Chances of a cure in cancer has improved spectacularly for some cancers. That is very good news, especially given that 1 in 3 people will develop cancer at some point in their life. Can we make cancer a treatable, affordable, chronic disease instead of a potential death sentence?

For decades, cancer has been treated in three ways, often in combination: through surgery, administering chemotherapy and radiation. Recently, a fourth leg has been added that is immunotherapy. In this process, own immune cells are removed from the body and transformed by powerful mini-weapons that can kill previously unbeatable cancer cells.

Effect of immunotherapy
Immunotherapy ensures that your own immune system can destroy cancer cells better. “We do not treat the cancer with this, but the immune system is strong enough to fight alone,” explains John Haanen, internist-oncologist in Amsterdam. “We encourage the immune system to do something against the cancer itself. So that's really different from other cancer treatments. ”

This new form of therapy is in the spotlight and developments are rapid. Immunotherapy is actually a collective term for various treatments that should enable our immune system to fight cancer cells much better - just like immune cells do with bacteria.

Activate immune system
With immunotherapy, the immune system is thus processed and strengthened. The treatment is therefore not aimed at the tumor. This is just as in the case of an operation, the administration of medicines or chemotherapy - or radiation, but at the activation of the own immune system.
Treatment is already underway for various cancers such as melanoma (skin cancer), lung cancer, kidney cancer, bladder cancer.

Positive effects in treatment process
The immunotherapy trial is currently underway in patients with colon cancer. “The new thing is that the immunotherapy is given very early in the process, even before the operation. This is called a neoadjuvant treatment with a difficult term. Most of the doctors give the patients immunotherapy in the weeks before the operation and got success.” During the operation they found that immunotherapy for certain types of colon cancer has positive effects on further treatment."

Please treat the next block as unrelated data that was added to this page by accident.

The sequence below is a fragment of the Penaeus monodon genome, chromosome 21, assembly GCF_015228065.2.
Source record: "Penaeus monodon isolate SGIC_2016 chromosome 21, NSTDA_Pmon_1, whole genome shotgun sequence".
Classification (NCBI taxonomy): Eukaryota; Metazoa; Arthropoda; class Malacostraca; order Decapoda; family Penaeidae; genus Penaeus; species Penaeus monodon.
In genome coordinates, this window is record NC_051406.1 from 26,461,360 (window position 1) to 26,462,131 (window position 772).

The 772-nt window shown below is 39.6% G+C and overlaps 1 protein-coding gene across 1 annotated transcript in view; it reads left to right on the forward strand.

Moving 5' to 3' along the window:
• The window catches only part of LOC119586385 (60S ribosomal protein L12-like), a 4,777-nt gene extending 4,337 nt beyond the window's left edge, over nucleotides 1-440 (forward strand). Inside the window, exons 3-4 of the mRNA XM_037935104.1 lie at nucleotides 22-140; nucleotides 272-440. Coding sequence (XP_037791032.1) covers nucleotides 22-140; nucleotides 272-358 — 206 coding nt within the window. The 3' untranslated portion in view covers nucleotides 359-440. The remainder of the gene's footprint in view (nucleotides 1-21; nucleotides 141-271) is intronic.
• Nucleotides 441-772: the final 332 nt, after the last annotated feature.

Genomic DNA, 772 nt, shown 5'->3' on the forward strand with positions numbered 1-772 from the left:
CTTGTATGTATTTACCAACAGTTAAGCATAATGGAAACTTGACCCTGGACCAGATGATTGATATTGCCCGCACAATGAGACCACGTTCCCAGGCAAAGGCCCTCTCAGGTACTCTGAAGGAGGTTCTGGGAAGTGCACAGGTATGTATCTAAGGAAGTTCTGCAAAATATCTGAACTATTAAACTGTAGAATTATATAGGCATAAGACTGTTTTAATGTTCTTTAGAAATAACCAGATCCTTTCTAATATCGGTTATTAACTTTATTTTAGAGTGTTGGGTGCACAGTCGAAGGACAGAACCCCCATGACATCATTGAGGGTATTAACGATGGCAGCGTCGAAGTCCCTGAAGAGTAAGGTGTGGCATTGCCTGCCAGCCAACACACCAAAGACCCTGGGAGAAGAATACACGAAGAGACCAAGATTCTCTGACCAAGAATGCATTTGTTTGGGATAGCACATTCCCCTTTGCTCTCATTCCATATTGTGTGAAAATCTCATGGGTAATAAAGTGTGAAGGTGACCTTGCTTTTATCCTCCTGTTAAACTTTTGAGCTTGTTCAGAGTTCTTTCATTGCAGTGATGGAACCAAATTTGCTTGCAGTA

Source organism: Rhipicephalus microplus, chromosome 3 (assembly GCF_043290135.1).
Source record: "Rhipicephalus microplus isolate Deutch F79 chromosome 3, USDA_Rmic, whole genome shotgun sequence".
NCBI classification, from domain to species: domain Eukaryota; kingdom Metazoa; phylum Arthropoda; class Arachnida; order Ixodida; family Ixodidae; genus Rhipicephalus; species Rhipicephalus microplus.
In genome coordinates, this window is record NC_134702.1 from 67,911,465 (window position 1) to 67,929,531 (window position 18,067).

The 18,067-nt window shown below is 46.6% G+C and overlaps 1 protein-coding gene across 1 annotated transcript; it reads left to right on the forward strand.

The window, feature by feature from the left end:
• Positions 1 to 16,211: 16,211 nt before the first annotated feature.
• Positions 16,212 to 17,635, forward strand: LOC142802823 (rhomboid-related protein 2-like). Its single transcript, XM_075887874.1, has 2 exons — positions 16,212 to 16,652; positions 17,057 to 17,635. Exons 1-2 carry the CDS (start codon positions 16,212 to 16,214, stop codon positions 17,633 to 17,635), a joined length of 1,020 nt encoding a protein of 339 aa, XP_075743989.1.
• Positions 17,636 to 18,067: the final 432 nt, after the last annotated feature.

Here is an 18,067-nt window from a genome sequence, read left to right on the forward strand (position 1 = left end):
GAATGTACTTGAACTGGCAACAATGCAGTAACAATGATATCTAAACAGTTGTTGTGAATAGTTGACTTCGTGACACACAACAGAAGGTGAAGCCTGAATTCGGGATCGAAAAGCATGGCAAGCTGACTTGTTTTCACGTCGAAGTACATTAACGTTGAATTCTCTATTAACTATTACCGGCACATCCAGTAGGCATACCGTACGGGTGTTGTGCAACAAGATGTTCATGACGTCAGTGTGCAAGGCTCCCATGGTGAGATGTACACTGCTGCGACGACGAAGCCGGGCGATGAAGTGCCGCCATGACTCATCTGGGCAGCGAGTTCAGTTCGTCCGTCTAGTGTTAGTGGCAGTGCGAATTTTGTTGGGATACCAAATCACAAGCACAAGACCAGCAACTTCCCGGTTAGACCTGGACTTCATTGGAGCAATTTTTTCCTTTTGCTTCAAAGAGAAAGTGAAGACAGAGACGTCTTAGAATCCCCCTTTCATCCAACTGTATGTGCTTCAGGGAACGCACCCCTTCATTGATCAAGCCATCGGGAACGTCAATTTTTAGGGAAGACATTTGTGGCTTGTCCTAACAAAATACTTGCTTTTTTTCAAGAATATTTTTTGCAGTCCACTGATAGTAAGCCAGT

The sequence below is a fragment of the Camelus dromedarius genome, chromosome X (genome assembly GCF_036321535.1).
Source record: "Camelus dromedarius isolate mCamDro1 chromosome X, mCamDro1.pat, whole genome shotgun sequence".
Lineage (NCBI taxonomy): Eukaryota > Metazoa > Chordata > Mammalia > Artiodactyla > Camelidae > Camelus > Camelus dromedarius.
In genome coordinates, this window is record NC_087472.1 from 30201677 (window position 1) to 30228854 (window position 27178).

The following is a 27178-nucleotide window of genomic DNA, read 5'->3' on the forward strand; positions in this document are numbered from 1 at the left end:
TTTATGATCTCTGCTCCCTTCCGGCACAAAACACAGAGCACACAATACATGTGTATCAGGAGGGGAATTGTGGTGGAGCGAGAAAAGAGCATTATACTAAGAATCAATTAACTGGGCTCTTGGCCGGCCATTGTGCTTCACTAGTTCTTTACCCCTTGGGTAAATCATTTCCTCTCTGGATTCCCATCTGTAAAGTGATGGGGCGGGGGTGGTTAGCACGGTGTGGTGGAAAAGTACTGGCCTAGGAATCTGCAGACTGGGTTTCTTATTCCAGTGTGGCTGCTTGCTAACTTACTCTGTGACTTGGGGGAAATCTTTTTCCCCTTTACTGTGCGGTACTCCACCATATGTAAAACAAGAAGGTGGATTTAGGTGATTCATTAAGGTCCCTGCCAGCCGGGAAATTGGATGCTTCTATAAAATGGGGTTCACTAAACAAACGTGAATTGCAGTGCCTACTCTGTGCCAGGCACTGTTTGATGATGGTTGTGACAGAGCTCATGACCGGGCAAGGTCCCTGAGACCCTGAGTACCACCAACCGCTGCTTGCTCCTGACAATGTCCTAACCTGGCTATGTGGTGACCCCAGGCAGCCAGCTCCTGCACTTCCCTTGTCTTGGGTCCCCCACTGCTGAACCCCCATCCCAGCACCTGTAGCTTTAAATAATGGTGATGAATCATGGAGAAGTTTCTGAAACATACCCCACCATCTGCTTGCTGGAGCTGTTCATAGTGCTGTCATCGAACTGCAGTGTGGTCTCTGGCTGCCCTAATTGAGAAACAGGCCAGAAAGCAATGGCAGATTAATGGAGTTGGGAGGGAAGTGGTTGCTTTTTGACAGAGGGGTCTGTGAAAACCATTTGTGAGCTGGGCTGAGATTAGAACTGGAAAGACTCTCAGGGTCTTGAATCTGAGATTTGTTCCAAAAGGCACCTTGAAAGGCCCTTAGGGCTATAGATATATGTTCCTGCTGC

Standard treatment and clinical trials
The research is being done into new forms of immunotherapy and existing forms are being further improved. A number of immunotherapies have become standard treatments. That means they are officially registered as treatment for certain types of cancer. Other forms of treatment and applications including cancer drugs are still under development within the so-called clinical trial.

Why is immunotherapy an important step forward?
Originally, immunotherapy was only given when the cancer could no longer be cured. But in some of the patients the cancer cells were unexpectedly completely destroyed and the cancer often disappeared for a long time. Immunotherapy is therefore now seen as a full-fledged treatment with which a patient can really heal.

Sometimes immunotherapy is also given as an additional treatment, for example after surgery or radiation to destroy any remaining cancer cells. Or to destroy any very small, invisible metastases outside the surgery or radiation area. The latter is still experimental.

Author's Bio: 

Misty Jhones